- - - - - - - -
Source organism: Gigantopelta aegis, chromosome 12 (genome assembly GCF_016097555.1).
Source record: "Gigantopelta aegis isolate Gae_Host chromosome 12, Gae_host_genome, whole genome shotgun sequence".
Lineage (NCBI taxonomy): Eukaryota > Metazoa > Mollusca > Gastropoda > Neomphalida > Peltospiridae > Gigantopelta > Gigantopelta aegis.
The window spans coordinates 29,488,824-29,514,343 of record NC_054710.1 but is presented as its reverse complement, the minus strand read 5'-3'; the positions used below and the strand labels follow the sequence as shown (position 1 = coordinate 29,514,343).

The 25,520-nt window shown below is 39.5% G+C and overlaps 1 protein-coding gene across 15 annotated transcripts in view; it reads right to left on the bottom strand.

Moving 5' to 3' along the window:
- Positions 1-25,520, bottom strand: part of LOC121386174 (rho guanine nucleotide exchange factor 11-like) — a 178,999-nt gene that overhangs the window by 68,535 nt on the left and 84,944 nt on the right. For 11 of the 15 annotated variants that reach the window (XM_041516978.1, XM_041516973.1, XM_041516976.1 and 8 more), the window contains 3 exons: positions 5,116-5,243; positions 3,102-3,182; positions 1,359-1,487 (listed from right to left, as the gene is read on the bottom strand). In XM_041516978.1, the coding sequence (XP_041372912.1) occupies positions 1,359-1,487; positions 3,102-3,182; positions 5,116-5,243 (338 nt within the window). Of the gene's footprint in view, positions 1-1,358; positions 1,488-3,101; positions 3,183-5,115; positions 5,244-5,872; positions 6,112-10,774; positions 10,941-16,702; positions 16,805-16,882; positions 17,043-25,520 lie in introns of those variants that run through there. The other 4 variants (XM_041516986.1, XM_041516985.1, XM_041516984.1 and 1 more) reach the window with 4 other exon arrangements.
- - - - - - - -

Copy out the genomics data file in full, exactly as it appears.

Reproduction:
Source organism: Gigantopelta aegis, chromosome 12 (genome assembly GCF_016097555.1).
Source record: "Gigantopelta aegis isolate Gae_Host chromosome 12, Gae_host_genome, whole genome shotgun sequence".
Lineage (NCBI taxonomy): Eukaryota > Metazoa > Mollusca > Gastropoda > Neomphalida > Peltospiridae > Gigantopelta > Gigantopelta aegis.
The window spans coordinates 29,488,824-29,514,343 of record NC_054710.1 but is presented as its reverse complement, the minus strand read 5'-3'; the positions used below and the strand labels follow the sequence as shown (position 1 = coordinate 29,514,343).

The 25,520-nt window shown below is 39.5% G+C and overlaps 1 protein-coding gene across 15 annotated transcripts in view; it reads right to left on the bottom strand.

Moving 5' to 3' along the window:
- Positions 1-25,520, bottom strand: part of LOC121386174 (rho guanine nucleotide exchange factor 11-like) — a 178,999-nt gene that overhangs the window by 68,535 nt on the left and 84,944 nt on the right. For 11 of the 15 annotated variants that reach the window (XM_041516978.1, XM_041516973.1, XM_041516976.1 and 8 more), the window contains 3 exons: positions 5,116-5,243; positions 3,102-3,182; positions 1,359-1,487 (listed from right to left, as the gene is read on the bottom strand). In XM_041516978.1, the coding sequence (XP_041372912.1) occupies positions 1,359-1,487; positions 3,102-3,182; positions 5,116-5,243 (338 nt within the window). Of the gene's footprint in view, positions 1-1,358; positions 1,488-3,101; positions 3,183-5,115; positions 5,244-5,872; positions 6,112-10,774; positions 10,941-16,702; positions 16,805-16,882; positions 17,043-25,520 lie in introns of those variants that run through there. The other 4 variants (XM_041516986.1, XM_041516985.1, XM_041516984.1 and 1 more) reach the window with 4 other exon arrangements.